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Cervical mucus is a fluid produced by glands in and around the cervix or cervix. The characteristics of cervical mucus can change with changes in the amount of hormones throughout a woman's menstrual cycle, so it can be used as a marker of a woman's fertile period
Cervical mucus is naturally produced by cervical tissue to protect the vagina from bacterial infections and help sperm move towards the uterus. In addition, by observing cervical mucus, a woman can predict the fertile period or ovulation to help plan or prevent pregnancy.
The Characteristics of Cervical Mucus According to the Menstrual Cycle
The amount, color, and texture of cervical mucus in each menstrual cycle can vary from woman to woman. However, as the menstrual cycle progresses, cervical mucus changes as follows:
The period after menstruation
After menstruation, the production of cervical mucus will decrease so that the vagina feels a little dry. However, the amount of cervical mucus will start to increase again within a few days.
In this period, the color of cervical mucus can appear yellow or cloudy white and the texture is sticky like glue when touched. The mucus texture makes it difficult for sperm to move towards the egg. This indicates that the woman's body is not yet fertile.
The period before ovulation
Towards the time of ovulation, cervical mucus will become softer and watery. At this time, the vagina will also feel more moist. The color of cervical mucus will appear white or slightly yellowish with a texture that resembles cream.
Cervical mucus with this consistency indicates that the body is not yet in its fertile period because the texture of the mucus still restricts the movement of sperm.
At the time of ovulation, the hormone estrogen increases and the production of cervical mucus will reach its highest level. Cervical mucus at the time of ovulation looks clear white resembling egg white.
When touched with two fingers, the texture of the mucus can expand up to 2–5 cm. This condition of cervical mucus is very good for delivering sperm to swim towards the egg.
At this time, women usually feel a lot of discharge, even to the point that it flows through the vagina and wets the surface of the underwear. Such cervical mucus indicates that a woman is in her fertile period.
The period after ovulation
After ovulation, the hormone progesterone will increase. This will make the amount of cervical mucus begin to decrease with a sticky and thick texture. The texture of cervical mucus like this can prevent sperm from entering the uterus.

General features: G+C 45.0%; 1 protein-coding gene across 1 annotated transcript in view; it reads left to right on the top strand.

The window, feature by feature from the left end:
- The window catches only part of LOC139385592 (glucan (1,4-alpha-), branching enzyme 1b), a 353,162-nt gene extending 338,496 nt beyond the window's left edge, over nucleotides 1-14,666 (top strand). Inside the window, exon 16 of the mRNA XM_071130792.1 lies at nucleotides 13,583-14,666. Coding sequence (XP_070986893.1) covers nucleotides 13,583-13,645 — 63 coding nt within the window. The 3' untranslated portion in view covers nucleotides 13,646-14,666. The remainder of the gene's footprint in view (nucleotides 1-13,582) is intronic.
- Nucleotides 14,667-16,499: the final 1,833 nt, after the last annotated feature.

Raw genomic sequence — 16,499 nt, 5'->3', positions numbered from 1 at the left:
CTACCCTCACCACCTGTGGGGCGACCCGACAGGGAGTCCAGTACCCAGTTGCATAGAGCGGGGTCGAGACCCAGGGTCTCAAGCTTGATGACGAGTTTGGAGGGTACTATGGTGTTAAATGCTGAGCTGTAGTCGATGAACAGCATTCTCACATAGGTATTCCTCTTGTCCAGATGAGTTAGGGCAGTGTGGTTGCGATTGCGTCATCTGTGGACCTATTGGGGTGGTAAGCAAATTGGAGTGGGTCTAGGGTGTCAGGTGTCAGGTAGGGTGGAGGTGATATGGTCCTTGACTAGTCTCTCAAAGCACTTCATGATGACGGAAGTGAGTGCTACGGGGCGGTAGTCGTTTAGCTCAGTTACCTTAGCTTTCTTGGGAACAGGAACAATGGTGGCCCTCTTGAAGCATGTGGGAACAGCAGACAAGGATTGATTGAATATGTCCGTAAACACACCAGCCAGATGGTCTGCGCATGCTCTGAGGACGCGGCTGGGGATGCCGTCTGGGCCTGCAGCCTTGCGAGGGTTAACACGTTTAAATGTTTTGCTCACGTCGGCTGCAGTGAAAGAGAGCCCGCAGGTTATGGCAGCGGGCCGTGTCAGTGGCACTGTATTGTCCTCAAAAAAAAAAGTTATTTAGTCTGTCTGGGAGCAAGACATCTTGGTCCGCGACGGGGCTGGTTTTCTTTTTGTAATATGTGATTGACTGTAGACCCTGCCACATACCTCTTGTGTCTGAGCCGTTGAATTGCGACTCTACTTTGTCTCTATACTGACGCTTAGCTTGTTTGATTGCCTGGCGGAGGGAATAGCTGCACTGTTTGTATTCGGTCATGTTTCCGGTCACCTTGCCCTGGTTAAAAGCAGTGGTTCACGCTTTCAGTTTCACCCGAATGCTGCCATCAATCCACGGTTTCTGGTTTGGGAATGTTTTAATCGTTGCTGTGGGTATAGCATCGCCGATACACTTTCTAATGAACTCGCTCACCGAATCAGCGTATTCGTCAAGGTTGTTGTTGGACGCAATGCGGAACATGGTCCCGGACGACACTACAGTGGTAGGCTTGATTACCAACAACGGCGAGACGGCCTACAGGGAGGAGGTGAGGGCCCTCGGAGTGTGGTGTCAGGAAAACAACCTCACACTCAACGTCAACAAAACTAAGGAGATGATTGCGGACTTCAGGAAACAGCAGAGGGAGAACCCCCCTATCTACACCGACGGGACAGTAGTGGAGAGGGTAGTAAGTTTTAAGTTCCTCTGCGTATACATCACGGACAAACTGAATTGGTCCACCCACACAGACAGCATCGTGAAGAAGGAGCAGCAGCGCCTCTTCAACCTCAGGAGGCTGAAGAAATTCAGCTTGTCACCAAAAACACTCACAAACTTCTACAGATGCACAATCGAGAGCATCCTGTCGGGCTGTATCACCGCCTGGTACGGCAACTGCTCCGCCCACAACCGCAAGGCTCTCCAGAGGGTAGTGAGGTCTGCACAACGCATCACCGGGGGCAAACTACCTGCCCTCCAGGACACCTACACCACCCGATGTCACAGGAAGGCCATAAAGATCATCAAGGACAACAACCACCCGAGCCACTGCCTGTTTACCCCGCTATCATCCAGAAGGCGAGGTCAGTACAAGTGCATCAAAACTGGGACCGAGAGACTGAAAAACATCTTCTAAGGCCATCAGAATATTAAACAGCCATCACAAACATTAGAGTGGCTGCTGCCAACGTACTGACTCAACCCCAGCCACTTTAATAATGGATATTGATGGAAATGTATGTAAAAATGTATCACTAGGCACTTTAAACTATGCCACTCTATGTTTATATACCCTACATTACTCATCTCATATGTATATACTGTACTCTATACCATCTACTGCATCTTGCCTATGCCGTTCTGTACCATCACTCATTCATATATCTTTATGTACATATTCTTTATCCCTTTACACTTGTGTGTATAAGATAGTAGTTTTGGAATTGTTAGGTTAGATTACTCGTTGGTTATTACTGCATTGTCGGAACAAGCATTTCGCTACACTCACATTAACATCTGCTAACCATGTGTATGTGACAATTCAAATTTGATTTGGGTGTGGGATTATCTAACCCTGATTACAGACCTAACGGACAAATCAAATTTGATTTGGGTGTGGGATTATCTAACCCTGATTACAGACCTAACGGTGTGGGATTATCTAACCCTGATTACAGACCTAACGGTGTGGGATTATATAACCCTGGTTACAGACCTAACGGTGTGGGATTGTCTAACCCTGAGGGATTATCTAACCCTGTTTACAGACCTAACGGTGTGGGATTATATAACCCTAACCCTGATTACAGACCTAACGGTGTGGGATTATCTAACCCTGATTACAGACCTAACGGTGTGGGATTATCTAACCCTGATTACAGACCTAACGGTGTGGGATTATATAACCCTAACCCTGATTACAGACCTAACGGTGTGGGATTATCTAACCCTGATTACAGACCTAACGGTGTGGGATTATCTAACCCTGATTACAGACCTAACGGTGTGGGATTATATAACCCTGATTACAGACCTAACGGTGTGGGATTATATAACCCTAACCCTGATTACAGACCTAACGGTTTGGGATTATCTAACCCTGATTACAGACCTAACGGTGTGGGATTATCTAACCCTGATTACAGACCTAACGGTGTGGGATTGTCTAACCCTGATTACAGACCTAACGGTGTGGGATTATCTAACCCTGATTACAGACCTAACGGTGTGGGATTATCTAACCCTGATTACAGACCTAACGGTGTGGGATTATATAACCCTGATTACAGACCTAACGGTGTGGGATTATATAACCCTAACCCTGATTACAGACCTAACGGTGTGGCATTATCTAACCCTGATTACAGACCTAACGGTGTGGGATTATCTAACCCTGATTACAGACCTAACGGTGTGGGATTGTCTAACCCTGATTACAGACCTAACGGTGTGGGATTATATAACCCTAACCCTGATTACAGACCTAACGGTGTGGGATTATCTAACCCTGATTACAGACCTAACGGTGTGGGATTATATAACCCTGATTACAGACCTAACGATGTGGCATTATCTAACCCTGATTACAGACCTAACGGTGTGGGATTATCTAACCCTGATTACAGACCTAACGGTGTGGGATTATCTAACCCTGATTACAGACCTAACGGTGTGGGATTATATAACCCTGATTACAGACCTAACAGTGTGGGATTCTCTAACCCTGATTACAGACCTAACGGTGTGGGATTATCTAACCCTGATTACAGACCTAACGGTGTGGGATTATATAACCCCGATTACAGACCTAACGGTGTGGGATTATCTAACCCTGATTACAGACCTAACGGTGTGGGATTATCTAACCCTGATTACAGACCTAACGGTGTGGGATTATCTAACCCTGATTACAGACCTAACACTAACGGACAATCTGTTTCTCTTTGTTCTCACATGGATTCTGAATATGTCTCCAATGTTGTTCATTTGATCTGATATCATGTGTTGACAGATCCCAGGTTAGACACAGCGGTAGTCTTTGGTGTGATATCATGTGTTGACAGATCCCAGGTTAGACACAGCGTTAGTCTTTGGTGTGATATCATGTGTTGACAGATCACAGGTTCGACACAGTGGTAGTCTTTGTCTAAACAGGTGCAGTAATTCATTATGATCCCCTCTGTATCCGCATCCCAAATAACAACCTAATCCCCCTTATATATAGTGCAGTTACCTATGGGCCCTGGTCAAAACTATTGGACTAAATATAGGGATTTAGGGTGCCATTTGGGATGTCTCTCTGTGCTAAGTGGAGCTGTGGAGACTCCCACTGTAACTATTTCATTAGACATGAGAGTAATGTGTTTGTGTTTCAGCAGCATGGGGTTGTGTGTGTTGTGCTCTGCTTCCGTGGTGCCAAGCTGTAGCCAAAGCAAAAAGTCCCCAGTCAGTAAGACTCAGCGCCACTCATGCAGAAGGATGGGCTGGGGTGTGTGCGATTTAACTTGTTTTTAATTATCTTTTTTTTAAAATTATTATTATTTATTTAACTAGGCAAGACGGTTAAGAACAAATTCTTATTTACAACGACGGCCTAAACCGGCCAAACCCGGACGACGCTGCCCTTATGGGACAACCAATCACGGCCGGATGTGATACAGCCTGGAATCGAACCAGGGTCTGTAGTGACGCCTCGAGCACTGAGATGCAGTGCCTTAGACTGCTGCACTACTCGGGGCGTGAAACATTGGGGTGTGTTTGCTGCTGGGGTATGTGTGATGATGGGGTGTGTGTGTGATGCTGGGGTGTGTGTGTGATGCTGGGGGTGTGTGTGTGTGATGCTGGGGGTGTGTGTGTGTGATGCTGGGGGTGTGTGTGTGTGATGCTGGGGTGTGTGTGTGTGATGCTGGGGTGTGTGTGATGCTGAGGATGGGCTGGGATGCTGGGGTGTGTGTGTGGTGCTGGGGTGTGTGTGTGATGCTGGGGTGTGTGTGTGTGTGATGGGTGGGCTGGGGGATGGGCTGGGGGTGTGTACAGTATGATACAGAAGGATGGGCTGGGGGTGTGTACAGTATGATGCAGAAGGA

How to Check Cervical Mucus
You can check and observe cervical mucus independently by following these steps:
- Start by washing your hands with clean water and soap, then dry your hands using a towel or tissue.
- Find a comfortable position, whether in a sitting, squatting or standing position by placing one foot on the toilet.
- Put the index finger into the vagina until the finger feels wet, but do not need to insert it too deep.
- Take out the finger from the vagina and observe the texture of the vaginal mucus sticking to the finger. You can try stretching the mucus by placing your index and middle fingers together.
In addition to inserting a finger into the vagina, cervical mucus can also be observed by rubbing a tissue into the vagina, then pay attention to the mucus that sticks. Another way is to observe vaginal mucus stuck to the underwear.
Avoid checking cervical mucus after sexual intercourse because it will be difficult to distinguish from cervical mucus that has been mixed with sperm.
In addition, observing cervical mucus should also not be done when sexually aroused because the mucus that comes out is not part of the menstrual cycle, but the vaginal lubricating fluid.
Observing the characteristics of cervical mucus according to the menstrual cycle can help you plan pregnancy or prevent it. If cervical mucus appears clear like egg white, this is a good time to have sex because sperm can move better towards the uterus.
On the other hand, if you and your partner are not planning to become pregnant, you should not have unprotected sex during your fertile period.
In addition to determining the fertile period, changes in cervical mucus beyond the previously mentioned characteristics can also be a sign of certain he alth conditions, such as hormonal imbalance or fertility problems.
If you have difficulty determining the fertile period or are unsure about how to determine the characteristics of cervical mucus, you can consult a gynecologist for further advice.